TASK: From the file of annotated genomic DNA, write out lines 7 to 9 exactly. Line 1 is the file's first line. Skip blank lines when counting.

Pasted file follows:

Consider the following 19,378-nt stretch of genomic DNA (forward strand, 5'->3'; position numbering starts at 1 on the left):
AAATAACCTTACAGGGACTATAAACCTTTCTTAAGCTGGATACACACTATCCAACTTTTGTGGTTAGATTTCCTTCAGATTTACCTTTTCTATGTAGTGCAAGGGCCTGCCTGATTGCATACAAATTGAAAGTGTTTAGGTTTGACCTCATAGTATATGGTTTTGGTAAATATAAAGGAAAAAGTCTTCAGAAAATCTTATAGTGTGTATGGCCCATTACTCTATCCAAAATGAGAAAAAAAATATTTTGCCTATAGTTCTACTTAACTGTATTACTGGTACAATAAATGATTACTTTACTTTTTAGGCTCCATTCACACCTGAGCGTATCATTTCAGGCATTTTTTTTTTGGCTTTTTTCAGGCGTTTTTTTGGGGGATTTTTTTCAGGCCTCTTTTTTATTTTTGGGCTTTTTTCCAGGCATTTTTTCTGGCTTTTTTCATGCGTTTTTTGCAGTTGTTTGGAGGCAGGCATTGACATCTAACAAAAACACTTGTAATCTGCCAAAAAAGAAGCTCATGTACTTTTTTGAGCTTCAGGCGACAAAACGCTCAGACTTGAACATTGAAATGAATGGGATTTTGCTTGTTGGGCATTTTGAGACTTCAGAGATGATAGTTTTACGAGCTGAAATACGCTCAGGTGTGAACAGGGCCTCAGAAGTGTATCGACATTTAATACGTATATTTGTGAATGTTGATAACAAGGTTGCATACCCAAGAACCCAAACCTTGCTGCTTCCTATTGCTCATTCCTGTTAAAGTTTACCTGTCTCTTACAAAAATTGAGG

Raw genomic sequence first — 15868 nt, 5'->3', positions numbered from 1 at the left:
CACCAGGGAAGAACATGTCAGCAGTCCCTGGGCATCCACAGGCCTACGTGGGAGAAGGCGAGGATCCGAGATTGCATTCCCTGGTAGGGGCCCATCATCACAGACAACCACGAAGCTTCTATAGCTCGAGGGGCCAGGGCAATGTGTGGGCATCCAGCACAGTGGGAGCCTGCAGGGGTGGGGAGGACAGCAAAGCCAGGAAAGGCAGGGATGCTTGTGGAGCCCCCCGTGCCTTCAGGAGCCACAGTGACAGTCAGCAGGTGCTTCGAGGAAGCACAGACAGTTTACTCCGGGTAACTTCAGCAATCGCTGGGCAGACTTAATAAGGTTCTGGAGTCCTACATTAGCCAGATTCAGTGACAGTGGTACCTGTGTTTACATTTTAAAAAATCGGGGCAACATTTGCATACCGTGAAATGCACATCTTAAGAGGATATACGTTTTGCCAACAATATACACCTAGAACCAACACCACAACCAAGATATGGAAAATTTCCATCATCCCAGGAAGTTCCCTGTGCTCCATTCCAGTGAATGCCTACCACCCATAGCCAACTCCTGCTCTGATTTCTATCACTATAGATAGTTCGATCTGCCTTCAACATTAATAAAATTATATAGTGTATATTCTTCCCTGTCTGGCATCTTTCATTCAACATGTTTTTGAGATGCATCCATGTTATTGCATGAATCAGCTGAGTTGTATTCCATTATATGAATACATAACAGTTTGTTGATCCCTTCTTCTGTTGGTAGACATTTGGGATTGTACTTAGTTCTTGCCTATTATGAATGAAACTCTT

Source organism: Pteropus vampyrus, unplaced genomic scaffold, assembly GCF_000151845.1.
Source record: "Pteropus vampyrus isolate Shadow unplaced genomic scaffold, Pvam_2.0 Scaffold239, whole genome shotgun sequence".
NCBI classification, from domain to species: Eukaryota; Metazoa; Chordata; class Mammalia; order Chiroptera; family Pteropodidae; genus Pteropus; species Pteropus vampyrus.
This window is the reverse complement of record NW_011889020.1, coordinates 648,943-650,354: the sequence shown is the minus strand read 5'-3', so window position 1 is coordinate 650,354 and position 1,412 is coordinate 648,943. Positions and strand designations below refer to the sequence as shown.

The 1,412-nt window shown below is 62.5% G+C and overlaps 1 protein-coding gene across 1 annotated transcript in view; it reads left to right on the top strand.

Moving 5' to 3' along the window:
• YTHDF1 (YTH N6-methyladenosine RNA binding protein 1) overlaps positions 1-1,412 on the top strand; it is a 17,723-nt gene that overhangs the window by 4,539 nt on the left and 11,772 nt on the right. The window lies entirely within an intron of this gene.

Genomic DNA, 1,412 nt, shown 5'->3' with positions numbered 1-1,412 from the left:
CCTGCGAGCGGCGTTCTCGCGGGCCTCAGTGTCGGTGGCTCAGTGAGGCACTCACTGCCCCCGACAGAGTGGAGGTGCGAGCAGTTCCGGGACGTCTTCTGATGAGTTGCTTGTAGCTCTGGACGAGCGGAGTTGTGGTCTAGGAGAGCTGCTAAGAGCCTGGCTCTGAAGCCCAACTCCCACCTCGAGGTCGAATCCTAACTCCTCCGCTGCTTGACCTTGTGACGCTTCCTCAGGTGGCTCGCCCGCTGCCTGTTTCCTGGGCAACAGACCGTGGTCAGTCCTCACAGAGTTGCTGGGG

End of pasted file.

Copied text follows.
NCBI classification, from domain to species: Eukaryota; Metazoa; Chordata; class Mammalia; order Chiroptera; family Pteropodidae; genus Pteropus; species Pteropus vampyrus.
This window is the reverse complement of record NW_011889020.1, coordinates 648,943-650,354: the sequence shown is the minus strand read 5'-3', so window position 1 is coordinate 650,354 and position 1,412 is coordinate 648,943. Positions and strand designations below refer to the sequence as shown.

The 1,412-nt window shown below is 62.5% G+C and overlaps 1 protein-coding gene across 1 annotated transcript in view; it reads left to right on the top strand.